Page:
The 52 in 52 Review: A Comparison of Coronary Angioplasty to Fibrinolytic Therapy in Acute Myocardial Infarction (Do I lyse or do I transfer?)


    The 52 in 52 Review: A Comparison of Coronary Angioplasty to Fibrinolytic Therapy in Acute Myocardial Infarction (Do I lyse or do I transfer?)

    Article Citation: Andersen HR, Nielsen TT, Rasmussen K, Thuesen L, et al; DANAMI-2 Investigators. A comparison of coronary angioplasty with fibrinolytic therapy in acute myocardial infarction. N Engl J Med. 2003 Aug 21;349(8):733-42. PMID: 12930925


    What we already know about the topic:  Globally, ischemic heart disease is the leading cause of death amongst adults. The AHA/ESC estimate the incidence of STEMI at ~50 / 100,000 people.  Over the last 30 years the management of STEMI has drastically changed. By the mid-1990s, there was strong evidence to support percutaneous coronary intervention (PCI) over primary fibrinolysis in STEMI patients who arrived at PCI capable centers.


    Why this study is important: Despite this evidence, a significant amount of hospitals are not PCI centers. The authors of this study sought to compare 30 day mortality, reinfarction, and stroke amongst STEMI patients who presented at non-PCI capable centers  that then were randomized to either (1) primary fibrinolysis or (2) immediate transfer to a PCI capable center.


    Brief overview of the study: This was a multicenter (24 referral hospitals, 5 PCI centers) randomized control trial in Denmark that enrolled consecutive patients 18 years or older with STEMI (4mm of cumulative elevation in 2 leads) with chest pain less than 12 hours. Patients were excluded if they had LBBB, previous AMI with fibrinolysis in the previous 30 days, pulseless femoral arteries, previous CABG, renal failure, DM on metformin, nonischemic heart disease, or were too high risk for transfer (patients in cardiogenic shock, need for mechanical ventilation, persistent life threatening arrhythmias). At the referral centers, 1129 STEMI patients were randomized to fibrinolysis (562) or transport for angioplasty (567). The median distance between referral center and PCI center was 50km and the median transfer time from referral center to the receiving cath lab of 67 minutes. 96% of patients arrived at the cath lab within 2 hours of randomization.   30 day mortality, reinfarction, and stroke were assessed.  The authors found a no statistically significant difference in 30 day mortality or stroke.  There was a statistically significant difference in 30 day reinfarction rate, however, in favor of transfer for PCI with an overall NNT of 17. Of note, a follow up analysis of those that did re-infarct had their own 30 day mortality of 24.2%.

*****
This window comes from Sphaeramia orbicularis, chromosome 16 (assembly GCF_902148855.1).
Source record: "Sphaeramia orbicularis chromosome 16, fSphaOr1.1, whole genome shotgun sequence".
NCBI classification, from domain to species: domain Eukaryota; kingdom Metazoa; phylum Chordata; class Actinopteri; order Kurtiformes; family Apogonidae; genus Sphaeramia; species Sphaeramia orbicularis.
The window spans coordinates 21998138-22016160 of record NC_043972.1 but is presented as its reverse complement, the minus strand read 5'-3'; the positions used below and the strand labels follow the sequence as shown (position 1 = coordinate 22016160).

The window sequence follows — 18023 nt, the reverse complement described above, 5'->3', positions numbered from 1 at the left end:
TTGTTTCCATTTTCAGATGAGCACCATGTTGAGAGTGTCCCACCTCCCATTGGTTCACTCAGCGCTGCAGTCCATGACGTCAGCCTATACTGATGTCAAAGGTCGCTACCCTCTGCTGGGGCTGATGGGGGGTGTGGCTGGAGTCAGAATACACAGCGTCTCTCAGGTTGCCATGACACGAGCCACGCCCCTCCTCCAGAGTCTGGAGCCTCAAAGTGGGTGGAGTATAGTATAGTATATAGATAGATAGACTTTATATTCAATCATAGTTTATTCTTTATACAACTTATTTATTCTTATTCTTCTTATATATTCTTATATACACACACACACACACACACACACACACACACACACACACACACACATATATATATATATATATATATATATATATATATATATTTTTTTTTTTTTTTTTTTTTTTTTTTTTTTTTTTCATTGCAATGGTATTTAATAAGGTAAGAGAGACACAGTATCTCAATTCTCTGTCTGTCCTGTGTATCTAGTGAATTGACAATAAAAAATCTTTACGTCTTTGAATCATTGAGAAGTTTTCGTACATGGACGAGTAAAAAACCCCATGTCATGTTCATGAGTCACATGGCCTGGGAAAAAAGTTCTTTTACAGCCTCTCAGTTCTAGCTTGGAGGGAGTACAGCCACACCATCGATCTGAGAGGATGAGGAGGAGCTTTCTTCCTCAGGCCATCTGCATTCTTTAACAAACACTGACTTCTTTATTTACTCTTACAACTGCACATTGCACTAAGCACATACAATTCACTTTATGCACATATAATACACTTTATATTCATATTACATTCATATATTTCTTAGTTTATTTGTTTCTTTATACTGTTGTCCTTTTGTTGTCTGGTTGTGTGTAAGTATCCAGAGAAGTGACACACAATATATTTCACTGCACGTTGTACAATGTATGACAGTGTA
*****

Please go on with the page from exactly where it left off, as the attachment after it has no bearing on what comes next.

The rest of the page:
Limitations: Overall I think this was a great study. The population under study is very homogenous, which may limit the studies applicability in more diverse settings of the United States. Because 96% of patients were transported from referral center to cath lab occurred in 2 hours or less, there may be limited applicability of this data to more remote places in North America.


    Take home points:  If your hospital is within 2 hours of a PCI capable center, you should be transferring all your STEMI patients without contraindications for primary PCI as it dramatically reduces the rate of 30 day reinfarction.  NNT= 17!


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